If one of these people plays their cards right, they could win over
$50,000! It's time for the all-new...
AIR DATES: September 17, 2001 to January 11, 2002
CREATOR: Chester Feldman (based upon the original series)
PACKAGER: Mark Goodson Productions for Pearson TV
HOST: Pat Bullard
WATCH IT HERE:
From the 70s into the 80s, from Jim Perry to Bob Eubanks (with Bill
Rafferty sneaking into the syndie version), EVERYONE knew "Card Sharks",
the show that took "acey-deucey" and turned it into a thought-provoking
social experiment with surveys that even "Family Feud" didn't touch.
Each player tries to guess how many out of 100 answered a question a
certain way, then they tried to guess whether cards were higher or lower
than the card before it. So simple. So easy. So what the HELL were those
in charge of Mark Goodson's legacy THINKING when they green-lit THIS
turd? Both Goodson and Todman must've been spinning on their axis six
feet under at seeing what happened to their baby. Why did they turn this
simple game into a hybrid of itself and "Street Smarts"...and not a very
GOOD hybrid at that?!
HOW WAS IT PLAYED?
Four contestants compete in one-on-one competitions. Only one advances
to the bonus round.
Two contestants battle each other to finish a row of seven cards by
determining if the next card is higher or lower than the previous one.
When the first base card is revealed, the contestant in control
(determined by a card draw at first, then by the loser of the previous
game) decides whether to keep control or pass it to their opponent.
Whoever's in control after says "higher" or "lower" concerning the next
card. If they are right, they retain control and continue down the row
of cards. If they are wrong, control goes to their opponent. Whoever is
in control after the seventh and last card is turned wins the game and
$500. Winning two games wins the round and advances the contestant to
the next round. If a third game is needed, only THREE cards are used.
Each contestant is given two "Clip Chips" at the start of the game. At
any time they don't like the current card, they can use one of the chips
to show a recorded clip of a "man-on-the-street" situation involving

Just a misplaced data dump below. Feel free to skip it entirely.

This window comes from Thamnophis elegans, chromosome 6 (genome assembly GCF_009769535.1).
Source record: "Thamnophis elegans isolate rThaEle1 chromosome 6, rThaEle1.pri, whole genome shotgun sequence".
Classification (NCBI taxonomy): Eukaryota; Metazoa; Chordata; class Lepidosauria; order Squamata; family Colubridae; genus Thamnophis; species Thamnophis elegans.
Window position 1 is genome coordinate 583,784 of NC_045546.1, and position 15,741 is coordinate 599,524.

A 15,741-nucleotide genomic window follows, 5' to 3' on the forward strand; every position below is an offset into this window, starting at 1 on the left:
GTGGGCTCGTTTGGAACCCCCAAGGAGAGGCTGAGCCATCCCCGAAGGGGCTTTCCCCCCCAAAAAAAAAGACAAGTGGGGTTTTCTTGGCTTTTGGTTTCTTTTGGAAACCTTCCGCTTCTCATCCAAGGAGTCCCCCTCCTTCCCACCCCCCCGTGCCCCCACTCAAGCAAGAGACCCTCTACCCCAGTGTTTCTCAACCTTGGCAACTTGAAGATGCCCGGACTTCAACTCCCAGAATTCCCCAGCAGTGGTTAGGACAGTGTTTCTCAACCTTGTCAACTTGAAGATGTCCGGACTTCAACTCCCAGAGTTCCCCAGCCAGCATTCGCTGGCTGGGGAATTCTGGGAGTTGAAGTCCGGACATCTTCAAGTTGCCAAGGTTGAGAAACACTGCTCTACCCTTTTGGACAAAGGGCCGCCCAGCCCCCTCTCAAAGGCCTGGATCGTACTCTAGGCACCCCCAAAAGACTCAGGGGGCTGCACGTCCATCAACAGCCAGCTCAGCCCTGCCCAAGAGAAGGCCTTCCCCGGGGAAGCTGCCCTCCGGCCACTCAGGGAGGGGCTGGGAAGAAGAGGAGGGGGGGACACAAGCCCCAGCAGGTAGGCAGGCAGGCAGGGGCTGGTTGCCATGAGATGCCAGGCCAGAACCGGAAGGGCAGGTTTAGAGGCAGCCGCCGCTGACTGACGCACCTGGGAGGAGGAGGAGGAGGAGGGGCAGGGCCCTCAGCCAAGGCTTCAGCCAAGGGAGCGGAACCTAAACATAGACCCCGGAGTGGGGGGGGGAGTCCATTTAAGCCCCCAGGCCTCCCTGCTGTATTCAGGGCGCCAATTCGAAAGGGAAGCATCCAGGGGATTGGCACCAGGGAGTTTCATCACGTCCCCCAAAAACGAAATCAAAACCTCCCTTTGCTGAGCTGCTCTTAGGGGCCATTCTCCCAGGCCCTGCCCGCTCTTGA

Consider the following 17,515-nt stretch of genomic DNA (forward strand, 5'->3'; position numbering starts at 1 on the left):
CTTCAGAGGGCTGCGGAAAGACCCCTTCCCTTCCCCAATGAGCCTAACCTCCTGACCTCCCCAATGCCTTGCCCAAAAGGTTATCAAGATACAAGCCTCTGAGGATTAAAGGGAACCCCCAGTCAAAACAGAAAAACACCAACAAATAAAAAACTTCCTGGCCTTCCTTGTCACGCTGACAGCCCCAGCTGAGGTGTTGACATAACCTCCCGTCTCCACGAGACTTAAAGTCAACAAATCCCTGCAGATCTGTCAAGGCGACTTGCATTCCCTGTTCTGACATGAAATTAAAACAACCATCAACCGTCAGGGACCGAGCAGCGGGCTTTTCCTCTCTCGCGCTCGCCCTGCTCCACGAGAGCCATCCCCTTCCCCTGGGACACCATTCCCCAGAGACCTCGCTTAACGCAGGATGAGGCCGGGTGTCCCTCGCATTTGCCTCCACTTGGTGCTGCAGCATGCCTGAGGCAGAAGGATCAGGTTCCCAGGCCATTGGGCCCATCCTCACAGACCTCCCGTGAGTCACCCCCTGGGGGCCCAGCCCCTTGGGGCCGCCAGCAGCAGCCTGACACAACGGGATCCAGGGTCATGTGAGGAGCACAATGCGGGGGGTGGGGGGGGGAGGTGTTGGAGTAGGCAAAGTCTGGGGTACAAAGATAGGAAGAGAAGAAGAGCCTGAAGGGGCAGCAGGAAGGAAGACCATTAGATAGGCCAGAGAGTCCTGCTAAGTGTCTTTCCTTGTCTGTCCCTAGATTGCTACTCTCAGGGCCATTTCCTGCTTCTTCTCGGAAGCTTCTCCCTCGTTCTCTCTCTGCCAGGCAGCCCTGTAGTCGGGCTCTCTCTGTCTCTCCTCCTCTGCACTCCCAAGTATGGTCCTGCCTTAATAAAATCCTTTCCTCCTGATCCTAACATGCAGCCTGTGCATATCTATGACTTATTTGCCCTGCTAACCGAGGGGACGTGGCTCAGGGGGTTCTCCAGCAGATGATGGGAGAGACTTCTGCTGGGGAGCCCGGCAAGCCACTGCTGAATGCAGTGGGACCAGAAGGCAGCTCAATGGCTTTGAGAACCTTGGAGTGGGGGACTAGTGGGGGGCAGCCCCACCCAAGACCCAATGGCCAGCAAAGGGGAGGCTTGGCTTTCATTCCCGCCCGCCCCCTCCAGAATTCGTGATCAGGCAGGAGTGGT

bystanders. The contestant must guess how the scenario plays out and, if
they are correct, they can change the current card to the next one from
the top of the deck.
ROUND 2 ("BIG DEAL")
The winners in the first round bring whatever "Clip Chips" they have not
used into this round. The two play ONE row of seven cards the same way
as in Round 1. Whoever is in control after the final card is turned wins
$1100 more (for $2100 total) and advances to the bonus game.
BONUS ROUND ("MONEY CARDS")
This is similar to the Money Cards of the original with a few tweaks.
First, the $2100 "won" by the champion is used, $700 for each row.
Second, there are three cards in the bottom row, two in the middle and
one for the "Big Bet" (now called the "Major Wager") at the top. A
shuffled and cut deck is used. For each card, the champ must wager at
least $100 and guess if the next card is higher or lower. Being right
adds the wager to the bank, being wrong loses it. Pushes did nothing at
first but were changed to a loss later on. Losing all their money on one
row automatically advances them to the next row. Otherwise, all cards on
a row must be played before the last card is moved up. Champs may only
change the first card of each row to the next card in the deck. At the
final row, champions MUST wager at least half their bank and, after
that, they keep any money left in the bank (up to a maximum of $51,800).
If they bust on the final card, they keep $700 as a consolation prize.
The set looked like a small-budget version of Card Sharks shows past. It
WORKED for this case, though. I guess small sets were en vogue for
syndie game shows in the early aughts (see aforementioned "Street
Smarts") but it was functional enough to get the job done.
Hard to believe this was Pat Bullard's FOURTH game show (he did a "Love
Connection" reboot in the late-90s), but it showed in that he kept the
pace going and kept things exciting. Also nice to see the "dealer", Tami
Roman, wasn't the typical "Barbie doll" hostess and actually DRESSED
like a casino dealer in ever episode.
WHAT DIDN'T WORK?
Again, they complicated a rather simple concept. Even with the relative
slowness of the surveys, things seemed exciting. Here, they were trying
to keep the excitement of the card-turning going and going and
going...and people got numb to it until they felt, "This isn't exciting
And those "Clip Chips" clips...YEEEESH! I hope the people who were
involved it that were duly compensated for the time and embarrassment
and were happy with the fact that they got to be seen ONCE on TV in
their lifetimes. I understand they needed a way to include changing the
cards in this version, but I think they'd've been better off just
spinning a wheel or flipping a coin or something.
And what's the deal of taking the money the champ just supposedly
WON...and putting it on the line in the Money Cards?! Did Goodson not
leave enough money from his will to pay for $2100 PLUS the Money Cards
WOULD IT WORK TODAY?
The original way? Sure. Everyone liked Ricki Lake's take in the Game
Show Marathon. But THIS one was truly unnecessary. Bring back the
surveys and the separate lines of cards, and even bring back the
"Jokers" and the car game for the "Money Cards". Ditch the "Clip Chips"
and let money won be KEPT, for Mark and Bill's sake! Leave this crap to
the garbage bin!
NEXT TIME: America's
most controversial game show reborn...like we ASKED for it.
Chris Wolvie is more of a "card goldfish" himself.
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